OpenVX tagged news

CEVA announced that it has enriched its CEVA-CV computer vision real-time library to include more than 750 functions. New functions added in the latest CEVA-CV release include feature detection kernels and object recognition algorithms such as Harris Corner, Hough Transform, Integral Sum, Fast, LBP, SURF, HOG, SVM, and ORB detection and matching. CEVA-CV now also includes kernels required by The Khronos Group's OpenVX 1.0 specification, which is set to become the key standard for cross-platform acceleration of computer vision applications and libraries.

Samsung, Qualcomm, ARM, Broadcom, and a bunch of other technology companies want your computer to see. To that end, they banded together at the Khronos Group to try to standardize some elements of machine vision technology. It's the kind of thing that could make it easier to write an augmented reality app for a mobile phone or sign-recognition software for an autonomous car, for example, because difficult low-level technology would be taken care of.

A bunch of companies are working with the Khronos Group to standardize some nuts and bolts of machine vision. It's the kind of thing that could make it easier to write an augmented reality app for a mobile phone or sign-recognition software for an autonomous car, for example, because difficult low-level technology would be taken care of. The new standard is of course OpenVX, which is geared to make it easier for software to tap into some of those machine-vision functions.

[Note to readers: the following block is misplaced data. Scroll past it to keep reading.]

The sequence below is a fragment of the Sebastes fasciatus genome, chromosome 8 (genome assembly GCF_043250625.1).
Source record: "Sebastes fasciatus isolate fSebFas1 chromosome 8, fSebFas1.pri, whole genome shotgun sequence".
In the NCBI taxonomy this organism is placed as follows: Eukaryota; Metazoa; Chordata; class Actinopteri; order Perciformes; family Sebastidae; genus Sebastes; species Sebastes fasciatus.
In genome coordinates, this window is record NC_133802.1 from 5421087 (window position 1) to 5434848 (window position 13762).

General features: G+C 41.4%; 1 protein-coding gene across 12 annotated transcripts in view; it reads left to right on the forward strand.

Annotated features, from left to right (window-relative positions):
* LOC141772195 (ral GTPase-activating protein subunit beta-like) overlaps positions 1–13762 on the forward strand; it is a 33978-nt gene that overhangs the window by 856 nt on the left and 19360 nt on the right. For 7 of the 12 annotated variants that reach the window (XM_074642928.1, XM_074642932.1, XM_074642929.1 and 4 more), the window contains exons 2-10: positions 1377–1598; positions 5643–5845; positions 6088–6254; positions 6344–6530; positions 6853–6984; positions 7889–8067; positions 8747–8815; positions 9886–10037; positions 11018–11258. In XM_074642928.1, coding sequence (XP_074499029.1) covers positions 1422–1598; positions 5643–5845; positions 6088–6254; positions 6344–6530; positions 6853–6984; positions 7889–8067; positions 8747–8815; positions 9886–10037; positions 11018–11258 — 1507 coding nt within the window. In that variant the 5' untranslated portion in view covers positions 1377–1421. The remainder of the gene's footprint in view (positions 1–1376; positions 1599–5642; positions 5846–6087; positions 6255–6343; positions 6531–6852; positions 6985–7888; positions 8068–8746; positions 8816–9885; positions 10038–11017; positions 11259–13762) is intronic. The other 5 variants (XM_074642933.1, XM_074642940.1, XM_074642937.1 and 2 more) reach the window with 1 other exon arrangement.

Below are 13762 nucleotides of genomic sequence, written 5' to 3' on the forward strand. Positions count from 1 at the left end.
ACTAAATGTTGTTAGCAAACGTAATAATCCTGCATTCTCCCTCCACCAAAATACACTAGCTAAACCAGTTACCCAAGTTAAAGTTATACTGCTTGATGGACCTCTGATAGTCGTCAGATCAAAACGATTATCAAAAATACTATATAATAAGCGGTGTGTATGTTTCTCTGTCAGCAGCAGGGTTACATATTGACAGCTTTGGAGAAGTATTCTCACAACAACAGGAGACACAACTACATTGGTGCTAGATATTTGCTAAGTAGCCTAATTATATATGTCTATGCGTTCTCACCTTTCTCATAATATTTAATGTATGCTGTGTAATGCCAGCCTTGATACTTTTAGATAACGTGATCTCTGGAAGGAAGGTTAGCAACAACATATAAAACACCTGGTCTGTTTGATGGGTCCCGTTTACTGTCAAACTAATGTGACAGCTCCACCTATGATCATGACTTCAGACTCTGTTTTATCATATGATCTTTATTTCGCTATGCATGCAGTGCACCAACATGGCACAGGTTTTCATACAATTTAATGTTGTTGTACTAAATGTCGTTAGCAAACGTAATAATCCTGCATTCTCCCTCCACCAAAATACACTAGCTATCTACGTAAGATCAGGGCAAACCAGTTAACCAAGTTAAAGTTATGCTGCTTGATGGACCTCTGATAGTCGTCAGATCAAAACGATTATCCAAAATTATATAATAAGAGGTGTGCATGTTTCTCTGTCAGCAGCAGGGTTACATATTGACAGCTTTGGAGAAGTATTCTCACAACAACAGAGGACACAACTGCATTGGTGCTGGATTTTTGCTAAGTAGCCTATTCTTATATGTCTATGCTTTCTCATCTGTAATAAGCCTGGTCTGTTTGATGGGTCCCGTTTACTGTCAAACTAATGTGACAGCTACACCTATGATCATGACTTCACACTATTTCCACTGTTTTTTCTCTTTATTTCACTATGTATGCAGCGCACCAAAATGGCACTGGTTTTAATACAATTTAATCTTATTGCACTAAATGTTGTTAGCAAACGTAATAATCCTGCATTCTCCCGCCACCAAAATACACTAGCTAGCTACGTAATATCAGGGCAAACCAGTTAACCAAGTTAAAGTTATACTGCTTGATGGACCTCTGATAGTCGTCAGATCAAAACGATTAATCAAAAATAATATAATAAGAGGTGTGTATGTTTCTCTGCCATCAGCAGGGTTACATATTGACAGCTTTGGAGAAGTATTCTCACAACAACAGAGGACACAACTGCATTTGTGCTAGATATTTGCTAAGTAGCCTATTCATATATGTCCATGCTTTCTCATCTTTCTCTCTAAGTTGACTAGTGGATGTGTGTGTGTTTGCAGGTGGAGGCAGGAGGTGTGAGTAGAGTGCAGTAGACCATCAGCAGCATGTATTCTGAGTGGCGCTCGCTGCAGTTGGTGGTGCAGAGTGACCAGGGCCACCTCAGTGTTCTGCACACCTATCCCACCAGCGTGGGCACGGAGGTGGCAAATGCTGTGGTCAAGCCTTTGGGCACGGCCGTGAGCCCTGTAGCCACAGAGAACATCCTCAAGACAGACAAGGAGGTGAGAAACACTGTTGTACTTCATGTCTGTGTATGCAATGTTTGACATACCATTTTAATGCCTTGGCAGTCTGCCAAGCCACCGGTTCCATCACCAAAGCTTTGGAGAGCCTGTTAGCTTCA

CogniVue, an innovator in embedded vision and strong supporter of OpenCL and OpenVX standards, recently announced that they had been selected as one of the Canadian Innovation Exchange (CIX) Top-20 companies for their work on semiconductor processor technology IP and software that enables high-performance, low-power embedded vision applications for automotive, consumer, mobile and security markets.

The Khronos Group today announced the ratification and public release of the OpenVX 1.0 provisional specification, an open, royalty-free standard for cross platform acceleration of computer vision applications and libraries. OpenVX enables performance and power optimized computer vision algorithms for use cases such as face, body and gesture tracking, smart video surveillance, automatic driver assistance systems, object and scene reconstruction, augmented reality, visual inspection, robotics and more. The provisional release of the specification enables developers and implementers to provide feedback before specification finalization, which is expected within six months. The OpenVX 1.0 Provisional Specification Press Release is available on the Khronos Group website and the official feedback thread is available on the Khronos forums.

The Khronos Group today announced the ratification and public release of the OpenVX 1.0 provisional specification, an open, royalty-free standard for cross platform acceleration of computer vision applications and libraries. OpenVX enables performance and power optimized computer vision algorithms for use cases such as face, body and gesture tracking, smart video surveillance, automatic driver assistance systems, object and scene reconstruction, augmented reality, visual inspection, robotics and more. The provisional release of the specification enables developers and implementers to provide feedback before specification finalization, which is expected within six months.